BOF 1.0 and BOF 2.0

BOF is critical in getting business logic and processes implemented accurately *enterprise* wide. And its capabilities play significant role with development, deployments and migrations. First of all, I have to be honest and say how much I adore the BO framework in Documentum. When the first version came out, I loved it and loved the control it offered. And soon realized how the BO functionality wasn’t being invoked on machines where BO registration wasn’t done. And it was taken care of in 2.0, but it was not recommended to use dbor.prop although it was backward compatible. This intangible setup on a machine (using 2.0), leaves you hanging when things do not work. And the fact that individual interfaces/implementations for each business object need to be deployed OR define the same jar over and over for each business object if you decide to club all together – not perfect yet…

What I would have loved to seen is the power of BOF 2.0 with the control of BOF 1.0. In other words,

  1. To be able to invoke the business objects dynamically by holding the jar’s in a central location (2.0)
  2. To be able to define these explicitly on the machine (1.0), if you want to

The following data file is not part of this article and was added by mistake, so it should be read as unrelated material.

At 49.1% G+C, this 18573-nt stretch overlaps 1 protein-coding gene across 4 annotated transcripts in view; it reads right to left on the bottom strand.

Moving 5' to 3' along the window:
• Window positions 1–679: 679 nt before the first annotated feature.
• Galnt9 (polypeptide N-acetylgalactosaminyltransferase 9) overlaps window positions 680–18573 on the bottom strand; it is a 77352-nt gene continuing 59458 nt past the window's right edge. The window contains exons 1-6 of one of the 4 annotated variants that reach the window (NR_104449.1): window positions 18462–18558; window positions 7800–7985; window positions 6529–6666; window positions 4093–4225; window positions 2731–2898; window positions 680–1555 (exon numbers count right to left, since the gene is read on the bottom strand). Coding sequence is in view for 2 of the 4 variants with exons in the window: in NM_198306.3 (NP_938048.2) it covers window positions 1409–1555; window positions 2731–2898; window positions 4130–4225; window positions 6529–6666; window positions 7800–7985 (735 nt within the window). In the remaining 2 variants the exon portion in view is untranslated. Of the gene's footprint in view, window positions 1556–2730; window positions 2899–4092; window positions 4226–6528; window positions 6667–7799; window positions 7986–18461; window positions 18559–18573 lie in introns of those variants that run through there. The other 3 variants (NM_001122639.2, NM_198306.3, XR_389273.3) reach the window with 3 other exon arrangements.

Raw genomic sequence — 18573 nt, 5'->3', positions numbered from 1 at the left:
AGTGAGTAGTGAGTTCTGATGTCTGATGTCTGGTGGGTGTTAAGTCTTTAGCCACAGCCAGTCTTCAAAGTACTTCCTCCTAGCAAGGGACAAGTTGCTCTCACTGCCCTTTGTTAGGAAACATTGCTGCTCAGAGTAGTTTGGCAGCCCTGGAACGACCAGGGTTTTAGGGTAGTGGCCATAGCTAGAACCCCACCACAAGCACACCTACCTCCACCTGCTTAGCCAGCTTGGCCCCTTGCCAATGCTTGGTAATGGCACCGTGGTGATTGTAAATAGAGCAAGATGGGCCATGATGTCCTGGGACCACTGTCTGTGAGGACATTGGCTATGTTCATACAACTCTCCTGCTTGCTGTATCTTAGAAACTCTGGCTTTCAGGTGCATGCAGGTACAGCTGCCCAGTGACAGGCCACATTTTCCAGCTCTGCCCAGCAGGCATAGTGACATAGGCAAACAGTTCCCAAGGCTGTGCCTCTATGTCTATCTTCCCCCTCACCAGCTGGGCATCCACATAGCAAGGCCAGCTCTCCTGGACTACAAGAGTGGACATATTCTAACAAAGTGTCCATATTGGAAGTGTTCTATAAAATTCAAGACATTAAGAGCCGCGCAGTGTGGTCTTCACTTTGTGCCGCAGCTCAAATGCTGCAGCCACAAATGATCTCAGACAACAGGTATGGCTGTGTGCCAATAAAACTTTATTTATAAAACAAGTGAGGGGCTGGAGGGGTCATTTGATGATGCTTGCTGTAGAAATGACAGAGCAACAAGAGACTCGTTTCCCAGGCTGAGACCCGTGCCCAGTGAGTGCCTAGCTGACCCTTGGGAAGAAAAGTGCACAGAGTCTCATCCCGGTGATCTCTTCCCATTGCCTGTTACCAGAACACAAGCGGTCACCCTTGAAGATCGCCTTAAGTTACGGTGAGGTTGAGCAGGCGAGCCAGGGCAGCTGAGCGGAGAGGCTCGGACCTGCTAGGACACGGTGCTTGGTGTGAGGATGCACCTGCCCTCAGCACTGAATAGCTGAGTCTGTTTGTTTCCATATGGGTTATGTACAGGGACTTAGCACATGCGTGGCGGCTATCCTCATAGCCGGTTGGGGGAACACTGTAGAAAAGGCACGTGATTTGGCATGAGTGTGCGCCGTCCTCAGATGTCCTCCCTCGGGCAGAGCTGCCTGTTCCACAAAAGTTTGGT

3. To be able to dynamically invoke the BO call unless explicitly restricted (partly 2.0)
  4. To be able to use single JAR and manage all the BO definitions in one place (1.0)

This would be perfect.

Right in the definition, if we could have an option to disable the BO call (default being, invoke), it would make some of the unique migrations easier. I had been involved in scenario’s where if a piece of content is created of certain type, a WF is triggered. Now, imagine importing legacy content of this type into Documentum and you didn’t want the BOF to kickoff for the legacy part of it… it just would have been great to flip a switch and turn BO off when the import is executed from that machine – or even better, be able to point to a different class.

While we are in this framework, providing a “debug” option right in the BO definitions for the machine would be a life saver. Imagine logging standard BOF calls: which docbase is the BO call request is being made to; are the bof_registry user credentials available; did bof_registry user successfully connect; did the CS find a new version of jar it should download etc. What this gives us, is to explicitly look and confirm that a certain machine is configured to utilize the business objects (using the BOF definitions) and be able to narrow down any issues when a JAR doesn’t invoke on a certain machine — sure, we can turn the trace on for the system, but if you are deploying on PROD and you realize that a specific SBO is not being invoked, this setup will quickly confirm where the problem might lie.

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